OBJECTIVE: To investigate physiological differences which could influence the balance between energy expenditure and energy intake, between habitual high-fat (HF) and low-fat (LF) consumers and the potential for weight gain. SUBJECTS: Ten HF and nine LF consumers, all young, lean males (% energy...

  • Infants' rapid weight gain risks adult obesity. Burke, Michael G. // Contemporary Pediatrics;Aug2003, Vol. 20 Issue 8, p121 

    Discusses research being done on the association of rapid weight gain of African American infants with the risk of obesity. Reference to a study by N. Settler et al published in a 2003 issue of the "American Journal of Clinical Nutrition"; Number of infants involved in the study; Definition of...

  • EN's Editor Reports on Cutting-Edge Cancer Research Findings.  // Environmental Nutrition;Sep2004, Vol. 27 Issue 9, p3 

    The article focuses on the cancer research findings. Being physically active may be more important than body weight or body fat to the risk of breast cancer said researchers. Failure to limit adult weight gain may account for up to one-third of all breast cancers according to researchers, weight...

  • Tracking Weight Gain in Type 2s on Actos.  // Diabetes Health;Sep2004, Vol. 13 Issue 9, p52 

    Deals with a study which tracked the weight gain of type 2 diabetic patients who take the thiazolidinedione Actos, conducted by physicians Dana Armstrong and Allen King. Weight gain posted by patients during particular periods; Views of the physicians on the timing and degree of the weight gains.

  • A Comparative Evaluation of Whey Hydrolysate and Whey-Predominant Formulas. Hauser, Bruno; Keymolen, Kathelijn; Blecker, Uwe; Suys, Bert; Bougatef, Adel; Loeb, Helmuth; Vandenplas, Yvan // Clinical Pediatrics;Jul1993, Vol. 32 Issue 7, p433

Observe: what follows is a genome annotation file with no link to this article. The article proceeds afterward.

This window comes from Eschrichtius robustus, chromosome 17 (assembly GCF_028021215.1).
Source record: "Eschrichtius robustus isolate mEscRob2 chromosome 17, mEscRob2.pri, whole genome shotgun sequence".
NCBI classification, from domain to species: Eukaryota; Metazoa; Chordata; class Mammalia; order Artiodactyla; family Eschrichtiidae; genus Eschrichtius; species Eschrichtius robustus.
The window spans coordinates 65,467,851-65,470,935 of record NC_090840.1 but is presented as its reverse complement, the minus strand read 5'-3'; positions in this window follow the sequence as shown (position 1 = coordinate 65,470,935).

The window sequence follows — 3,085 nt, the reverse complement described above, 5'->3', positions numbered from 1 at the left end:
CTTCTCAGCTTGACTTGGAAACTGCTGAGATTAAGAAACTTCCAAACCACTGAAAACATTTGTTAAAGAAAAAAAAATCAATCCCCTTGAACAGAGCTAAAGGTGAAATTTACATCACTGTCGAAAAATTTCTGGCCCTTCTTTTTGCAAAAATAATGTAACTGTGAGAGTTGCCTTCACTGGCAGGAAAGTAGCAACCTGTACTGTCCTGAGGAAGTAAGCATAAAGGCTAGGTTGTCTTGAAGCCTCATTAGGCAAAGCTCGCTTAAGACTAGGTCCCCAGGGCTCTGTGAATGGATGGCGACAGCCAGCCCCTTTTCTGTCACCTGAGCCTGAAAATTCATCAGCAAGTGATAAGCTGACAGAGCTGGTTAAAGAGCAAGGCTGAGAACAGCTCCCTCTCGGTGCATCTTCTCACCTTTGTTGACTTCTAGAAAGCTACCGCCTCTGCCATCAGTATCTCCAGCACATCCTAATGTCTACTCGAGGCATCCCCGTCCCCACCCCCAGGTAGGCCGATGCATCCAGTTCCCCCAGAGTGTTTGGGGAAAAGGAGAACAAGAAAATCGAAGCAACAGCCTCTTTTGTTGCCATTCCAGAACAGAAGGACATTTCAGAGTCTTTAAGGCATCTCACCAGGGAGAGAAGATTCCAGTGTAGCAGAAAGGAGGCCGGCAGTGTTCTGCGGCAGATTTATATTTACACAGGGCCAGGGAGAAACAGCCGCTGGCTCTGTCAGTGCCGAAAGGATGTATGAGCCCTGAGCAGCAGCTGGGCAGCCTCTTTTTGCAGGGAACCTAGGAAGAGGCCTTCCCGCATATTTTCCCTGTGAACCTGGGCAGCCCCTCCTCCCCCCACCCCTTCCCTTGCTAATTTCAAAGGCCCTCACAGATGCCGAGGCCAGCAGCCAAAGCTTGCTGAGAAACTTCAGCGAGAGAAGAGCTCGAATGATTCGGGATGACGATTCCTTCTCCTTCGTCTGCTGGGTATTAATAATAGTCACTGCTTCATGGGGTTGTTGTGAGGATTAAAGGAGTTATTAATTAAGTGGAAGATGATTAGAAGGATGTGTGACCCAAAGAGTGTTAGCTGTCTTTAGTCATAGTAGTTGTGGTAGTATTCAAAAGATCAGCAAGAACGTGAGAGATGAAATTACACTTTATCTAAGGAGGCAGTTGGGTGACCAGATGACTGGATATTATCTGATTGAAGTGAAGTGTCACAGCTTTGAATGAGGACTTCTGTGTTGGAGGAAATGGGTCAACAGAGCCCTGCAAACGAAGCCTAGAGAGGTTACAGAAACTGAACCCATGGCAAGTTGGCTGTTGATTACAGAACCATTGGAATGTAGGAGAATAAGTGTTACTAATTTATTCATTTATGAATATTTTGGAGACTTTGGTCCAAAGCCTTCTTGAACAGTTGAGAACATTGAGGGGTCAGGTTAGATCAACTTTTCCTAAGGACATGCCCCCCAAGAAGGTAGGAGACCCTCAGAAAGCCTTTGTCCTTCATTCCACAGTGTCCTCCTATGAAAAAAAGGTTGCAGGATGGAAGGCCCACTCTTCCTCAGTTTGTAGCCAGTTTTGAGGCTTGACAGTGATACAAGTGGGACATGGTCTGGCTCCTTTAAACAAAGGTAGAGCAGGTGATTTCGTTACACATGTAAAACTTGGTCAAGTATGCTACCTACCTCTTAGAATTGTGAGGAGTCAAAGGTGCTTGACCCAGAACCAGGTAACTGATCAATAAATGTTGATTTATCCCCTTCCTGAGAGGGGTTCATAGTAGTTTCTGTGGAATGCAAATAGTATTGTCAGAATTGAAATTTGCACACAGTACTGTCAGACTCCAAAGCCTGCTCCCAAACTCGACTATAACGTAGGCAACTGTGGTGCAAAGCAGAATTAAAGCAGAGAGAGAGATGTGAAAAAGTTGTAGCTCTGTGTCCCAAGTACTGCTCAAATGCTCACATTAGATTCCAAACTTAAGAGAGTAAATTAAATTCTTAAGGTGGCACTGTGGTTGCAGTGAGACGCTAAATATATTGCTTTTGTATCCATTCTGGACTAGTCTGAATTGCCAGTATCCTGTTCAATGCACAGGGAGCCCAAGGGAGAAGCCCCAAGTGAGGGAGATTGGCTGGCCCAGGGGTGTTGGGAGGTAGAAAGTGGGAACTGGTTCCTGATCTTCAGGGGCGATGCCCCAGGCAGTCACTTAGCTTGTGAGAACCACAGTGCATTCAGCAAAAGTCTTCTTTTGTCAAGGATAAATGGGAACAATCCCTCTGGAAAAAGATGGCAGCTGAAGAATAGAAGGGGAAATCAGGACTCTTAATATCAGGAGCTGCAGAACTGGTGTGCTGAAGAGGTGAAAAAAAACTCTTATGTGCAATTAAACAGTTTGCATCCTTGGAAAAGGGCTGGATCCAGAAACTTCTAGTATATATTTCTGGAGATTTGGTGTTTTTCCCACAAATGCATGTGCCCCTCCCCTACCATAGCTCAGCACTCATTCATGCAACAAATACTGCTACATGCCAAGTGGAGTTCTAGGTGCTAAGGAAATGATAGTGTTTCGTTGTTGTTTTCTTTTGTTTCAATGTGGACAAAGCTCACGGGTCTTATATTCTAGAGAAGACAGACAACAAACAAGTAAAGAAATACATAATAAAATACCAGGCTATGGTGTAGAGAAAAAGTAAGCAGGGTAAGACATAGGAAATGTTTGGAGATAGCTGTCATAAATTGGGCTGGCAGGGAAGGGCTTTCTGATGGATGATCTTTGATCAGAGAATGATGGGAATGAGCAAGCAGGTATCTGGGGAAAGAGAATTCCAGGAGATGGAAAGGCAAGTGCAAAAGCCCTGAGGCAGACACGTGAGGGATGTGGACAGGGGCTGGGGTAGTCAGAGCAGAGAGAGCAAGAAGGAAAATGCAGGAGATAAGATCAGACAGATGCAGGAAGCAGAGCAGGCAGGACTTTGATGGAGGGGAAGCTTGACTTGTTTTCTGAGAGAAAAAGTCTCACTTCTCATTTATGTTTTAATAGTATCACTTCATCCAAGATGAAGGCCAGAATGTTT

Whey hydrolysate formulas are a recent and important innovation in infant feeding. This study compared clinical tolerance and acceptability of a whey hydrolysate formula (WH) with those of a whey-predominant formula (WF) in 45 infants. Four infants (16%) who refused to drink WI-i formula were...

  • Five Ways to Limit Offseason Weight Cain. Fitzgerald, Matt // USA Triathlon Magazine;Fall2011, Vol. 14 Issue 4, p74 

    The article offers information on various ways for triathletes to prevent excessive weight gain offseason. It suggests triathletes to set a maximum weight-gain limit, develop functional strength by gaining muscle mass, which reduces fat accumulation, and reduce carbohydrate intake and increase...

  • Maternal diet in early and late pregnancy in relation to weight gain. Olafsdottir, A. S.; Skuladottir, G. V.; Thorsdottir, I.; Hauksson, A.; Steingrimsdottir, L. // International Journal of Obesity;Mar2006, Vol. 30 Issue 3, p492 

    Objective:To identify dietary factors related to the risk of gaining weight outside recommendations for pregnancy weight gain and birth outcome.Design:An observational study with free-living conditions.Subjects:Four hundred and ninety five healthy pregnant Icelandic women.Methods:The dietary...

Share

Read the Article

Courtesy of THE LIBRARY OF VIRGINIA

Sorry, but this item is not currently available from your library.

Try another library?
Sign out of this library

Other Topics